Collage – artist examples

Collage is an art form that is having a resurgence.  Or maybe it never went away?  Regardless, it is finding its way back into art galleries and into the practice of some well known Sydney artists.  From its early days from the start of the 20th Century, with Picasso and Braque, it has traversed from modernism, satirical, to the decorative and craft.  Resting at the tacky flower decoupaged potpourri holder arts in the mid 1990’s.

But collage is a beautiful thing.  And it is a very accessible art form to introduce into the classroom, at any stage.

collage 1
Artist: Chelsea Tuesday, Sydney Collage Society, image sourced from: http://sydneycollagesociety.com/chelsea-tuesday/.

The Sydney Collage Society, established in 2015, is one such group that pushes the boundaries of the cut-and-paste.  A group exhibition, titled Cut It Out!,  (at Low Road Garage in Paddington) was a complete mix up of different collage techniques to show many different ways the art form can be applied.

Another fantastic artist is Oliver Watts, who makes paper cut works. Inspired from Dadaism, and the French poet Tristian Tzara, Watts creates intricate pictures and the re-telling of stories, all from assembling pieces of cut paper.  Watts further explored the genre of collage and paper cuts with his short film, The Sea Hare, 2013, where he re-imagined a fairy tale, based on one by the Brothers Grimm, of a princess in a tower with 12 windows.  Placed quite firmly in the cerebral, Watts’ playful works always make you think.  And they are always beautiful as well.

My favorite collage creating duo are Greedy Hen.  These two awesome ladies have created some wondrous images and landscapes from layering image upon image.  The duo are regularly commissioned to create album cover art for bands, and films clips, and posters and even a clip of kittens smashing up instruments for MTV.  The works traverse easily to the moving image, and always have a sense of play.

Collage – artist examples

Eco Art and Artists

Ecological sustainability and the environment are big topics.  The climate and how the actions of humanity are affecting the planet are important areas of discussion, for the classroom and beyond.  From November 30 to December 11, 2015,  COP21 will be held, (also known as the 2015 Paris Climate Conference).  COP21 is the 21st annual conference, held by the United Nations, that brings together heads of state and country to discuss climate change and the positive actions to take to combat it.  As part of the conference, the UN is also organizing a corresponding exhibition, titled Artists 4 Paris Climate 2015, inviting 16 artists from around the world to make an artwork that deals with climate and the environment.  Among the 16 artists is Australian born, and Sydney based, Janet Laurence.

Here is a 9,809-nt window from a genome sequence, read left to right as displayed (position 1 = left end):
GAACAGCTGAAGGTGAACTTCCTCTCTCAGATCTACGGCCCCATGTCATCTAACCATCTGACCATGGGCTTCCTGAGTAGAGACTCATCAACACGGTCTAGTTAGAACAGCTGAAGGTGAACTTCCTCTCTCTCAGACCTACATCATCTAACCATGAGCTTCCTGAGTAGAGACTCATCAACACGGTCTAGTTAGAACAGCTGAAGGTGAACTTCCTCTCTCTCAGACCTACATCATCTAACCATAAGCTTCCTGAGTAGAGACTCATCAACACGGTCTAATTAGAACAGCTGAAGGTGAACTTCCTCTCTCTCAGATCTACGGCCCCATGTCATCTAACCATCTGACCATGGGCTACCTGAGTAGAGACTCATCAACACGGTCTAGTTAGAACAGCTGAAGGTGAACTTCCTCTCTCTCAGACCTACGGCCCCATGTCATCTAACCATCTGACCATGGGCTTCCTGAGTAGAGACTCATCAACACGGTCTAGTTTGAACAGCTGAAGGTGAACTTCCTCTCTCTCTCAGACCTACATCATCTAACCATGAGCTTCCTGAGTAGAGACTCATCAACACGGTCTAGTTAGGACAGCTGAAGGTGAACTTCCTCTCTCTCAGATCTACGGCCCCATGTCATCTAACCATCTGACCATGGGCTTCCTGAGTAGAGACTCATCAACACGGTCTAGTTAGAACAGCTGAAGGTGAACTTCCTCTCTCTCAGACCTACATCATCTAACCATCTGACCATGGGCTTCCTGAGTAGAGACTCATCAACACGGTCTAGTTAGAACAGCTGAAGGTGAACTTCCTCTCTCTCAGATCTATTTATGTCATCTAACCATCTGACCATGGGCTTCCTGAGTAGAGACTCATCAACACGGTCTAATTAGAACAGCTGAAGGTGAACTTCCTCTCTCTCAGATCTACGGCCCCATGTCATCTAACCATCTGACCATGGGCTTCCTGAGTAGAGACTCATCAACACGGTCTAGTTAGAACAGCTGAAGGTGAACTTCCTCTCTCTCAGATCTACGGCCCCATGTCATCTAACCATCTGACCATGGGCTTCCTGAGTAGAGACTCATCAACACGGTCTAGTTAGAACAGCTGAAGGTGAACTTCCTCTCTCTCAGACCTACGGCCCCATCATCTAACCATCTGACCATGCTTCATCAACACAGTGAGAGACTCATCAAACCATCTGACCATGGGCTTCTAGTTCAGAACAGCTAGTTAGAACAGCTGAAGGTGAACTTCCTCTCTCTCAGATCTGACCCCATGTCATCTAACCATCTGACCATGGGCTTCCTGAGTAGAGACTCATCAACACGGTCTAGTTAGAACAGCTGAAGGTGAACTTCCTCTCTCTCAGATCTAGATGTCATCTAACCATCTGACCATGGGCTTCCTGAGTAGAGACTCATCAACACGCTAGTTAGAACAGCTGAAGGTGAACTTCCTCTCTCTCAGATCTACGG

There are other artists that produce work within the emerging term of EcoArt, or Ecological Art, and many can be accessed right here in New South Wales.

Historical Framework
EcoArt can be looked at historically in relation to the 1970s and the Earthworks, Earth Art and Land Art movements that mainly originated in the USA.  Having links to Arte Povera, for the use of natural and easily found objects, Earth Artists generally used materials that were located at the site, such as rocks and dirt, and essentially created the term site specific.  This was also a way of questioning the commodity of art in relation to the white cube and the four walls of the gallery space, as the artworks could not be easily removed form the natural site.  In 1968 – 1969 Christo and Jeanne-Claude came to Sydney, as the first Kaldor Art Project, and wrapped the Little Bay coastline in fabric, creating Wrapped Coast – One Million Square Feet.  An example of an environmental artwork, where the terrain of the earth is used as a sculptural reference in the artwork.

Michaela Gleave
Artist Michaela Gleave does not overtly call herself an EcoArtist, or an artist who deals with ecological themes, although many of her works are temporal and deal with natural phenomena.  Looking at Gleave’s work as a form of EcoArt  opens up the Subjective Frame for discussion, as we are finding different layers of meaning in the work than the artist intended.